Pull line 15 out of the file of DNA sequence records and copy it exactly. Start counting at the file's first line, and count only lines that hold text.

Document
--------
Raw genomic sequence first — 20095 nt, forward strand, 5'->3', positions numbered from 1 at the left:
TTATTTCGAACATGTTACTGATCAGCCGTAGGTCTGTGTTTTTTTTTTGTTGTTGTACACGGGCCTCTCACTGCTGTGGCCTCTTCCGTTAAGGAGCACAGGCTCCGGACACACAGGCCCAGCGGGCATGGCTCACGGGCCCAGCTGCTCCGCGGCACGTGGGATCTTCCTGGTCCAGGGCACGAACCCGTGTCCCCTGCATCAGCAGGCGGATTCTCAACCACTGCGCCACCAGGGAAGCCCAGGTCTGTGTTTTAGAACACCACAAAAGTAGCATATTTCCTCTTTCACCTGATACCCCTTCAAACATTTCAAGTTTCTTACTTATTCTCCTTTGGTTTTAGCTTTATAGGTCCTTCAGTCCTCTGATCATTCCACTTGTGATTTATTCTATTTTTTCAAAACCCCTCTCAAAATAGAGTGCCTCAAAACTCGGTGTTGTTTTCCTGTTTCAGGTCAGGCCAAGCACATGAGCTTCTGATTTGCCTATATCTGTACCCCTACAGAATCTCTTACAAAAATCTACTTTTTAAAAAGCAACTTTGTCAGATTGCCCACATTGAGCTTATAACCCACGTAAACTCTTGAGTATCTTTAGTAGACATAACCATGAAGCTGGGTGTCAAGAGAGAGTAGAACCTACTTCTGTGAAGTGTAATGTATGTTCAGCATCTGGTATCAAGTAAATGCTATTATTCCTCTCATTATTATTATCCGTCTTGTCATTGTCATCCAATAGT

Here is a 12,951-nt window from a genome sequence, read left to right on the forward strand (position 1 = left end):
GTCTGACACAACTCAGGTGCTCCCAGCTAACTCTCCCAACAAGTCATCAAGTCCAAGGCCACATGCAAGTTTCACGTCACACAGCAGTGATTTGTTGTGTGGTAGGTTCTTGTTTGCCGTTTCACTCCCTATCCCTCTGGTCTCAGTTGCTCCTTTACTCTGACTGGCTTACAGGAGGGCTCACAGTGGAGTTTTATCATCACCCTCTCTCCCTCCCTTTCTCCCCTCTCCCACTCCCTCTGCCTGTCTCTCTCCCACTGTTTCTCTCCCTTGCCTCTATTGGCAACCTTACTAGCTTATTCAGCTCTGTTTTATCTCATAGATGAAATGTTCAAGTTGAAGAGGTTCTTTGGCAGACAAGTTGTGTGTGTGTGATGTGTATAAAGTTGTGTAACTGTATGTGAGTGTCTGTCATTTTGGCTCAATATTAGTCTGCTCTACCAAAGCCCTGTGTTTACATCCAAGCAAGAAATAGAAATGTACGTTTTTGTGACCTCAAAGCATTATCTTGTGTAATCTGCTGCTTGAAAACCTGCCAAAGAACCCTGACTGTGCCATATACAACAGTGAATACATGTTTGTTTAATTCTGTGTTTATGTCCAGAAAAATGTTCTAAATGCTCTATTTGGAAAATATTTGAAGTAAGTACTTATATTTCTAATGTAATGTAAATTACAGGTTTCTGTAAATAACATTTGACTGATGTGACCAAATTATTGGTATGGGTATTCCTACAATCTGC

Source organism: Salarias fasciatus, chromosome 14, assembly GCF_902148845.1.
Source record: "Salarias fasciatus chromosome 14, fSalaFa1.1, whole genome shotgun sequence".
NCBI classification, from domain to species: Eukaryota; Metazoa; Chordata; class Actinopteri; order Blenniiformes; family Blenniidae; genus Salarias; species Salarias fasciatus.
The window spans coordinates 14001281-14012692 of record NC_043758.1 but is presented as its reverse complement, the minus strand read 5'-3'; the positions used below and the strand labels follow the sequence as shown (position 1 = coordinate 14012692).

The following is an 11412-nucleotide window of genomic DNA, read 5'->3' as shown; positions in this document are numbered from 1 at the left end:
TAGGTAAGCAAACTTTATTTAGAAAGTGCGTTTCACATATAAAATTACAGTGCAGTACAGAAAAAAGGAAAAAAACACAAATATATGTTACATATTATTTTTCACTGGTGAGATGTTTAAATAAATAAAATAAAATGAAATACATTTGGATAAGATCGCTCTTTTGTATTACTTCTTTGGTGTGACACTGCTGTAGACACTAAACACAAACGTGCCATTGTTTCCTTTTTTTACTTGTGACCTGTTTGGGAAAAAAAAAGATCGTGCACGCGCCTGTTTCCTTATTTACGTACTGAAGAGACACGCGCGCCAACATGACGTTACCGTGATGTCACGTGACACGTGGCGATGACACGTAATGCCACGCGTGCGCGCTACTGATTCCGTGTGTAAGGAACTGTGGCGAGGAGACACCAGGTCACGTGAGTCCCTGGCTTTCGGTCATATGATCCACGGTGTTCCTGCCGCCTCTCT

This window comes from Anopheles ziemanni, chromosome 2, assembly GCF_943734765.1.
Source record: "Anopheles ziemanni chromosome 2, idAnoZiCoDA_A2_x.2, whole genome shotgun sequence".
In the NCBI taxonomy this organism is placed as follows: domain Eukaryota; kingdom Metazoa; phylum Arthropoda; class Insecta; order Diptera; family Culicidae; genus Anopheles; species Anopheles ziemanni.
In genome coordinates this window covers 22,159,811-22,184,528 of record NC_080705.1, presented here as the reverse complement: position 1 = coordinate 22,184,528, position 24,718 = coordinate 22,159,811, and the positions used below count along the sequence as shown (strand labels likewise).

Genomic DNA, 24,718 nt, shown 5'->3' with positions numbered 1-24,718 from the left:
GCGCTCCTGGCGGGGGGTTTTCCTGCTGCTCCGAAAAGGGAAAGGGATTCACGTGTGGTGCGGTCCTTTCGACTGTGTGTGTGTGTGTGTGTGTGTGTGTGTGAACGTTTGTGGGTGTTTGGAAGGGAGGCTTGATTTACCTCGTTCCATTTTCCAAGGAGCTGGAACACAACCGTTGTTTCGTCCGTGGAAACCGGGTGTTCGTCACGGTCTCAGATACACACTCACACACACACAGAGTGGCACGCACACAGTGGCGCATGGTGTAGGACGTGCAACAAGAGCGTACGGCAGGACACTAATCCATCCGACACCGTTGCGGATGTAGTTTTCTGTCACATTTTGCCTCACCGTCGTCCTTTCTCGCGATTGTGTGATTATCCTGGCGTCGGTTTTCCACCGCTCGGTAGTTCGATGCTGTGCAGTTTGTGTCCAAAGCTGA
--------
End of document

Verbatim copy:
Genomic DNA, 24,718 nt, shown 5'->3' with positions numbered 1-24,718 from the left: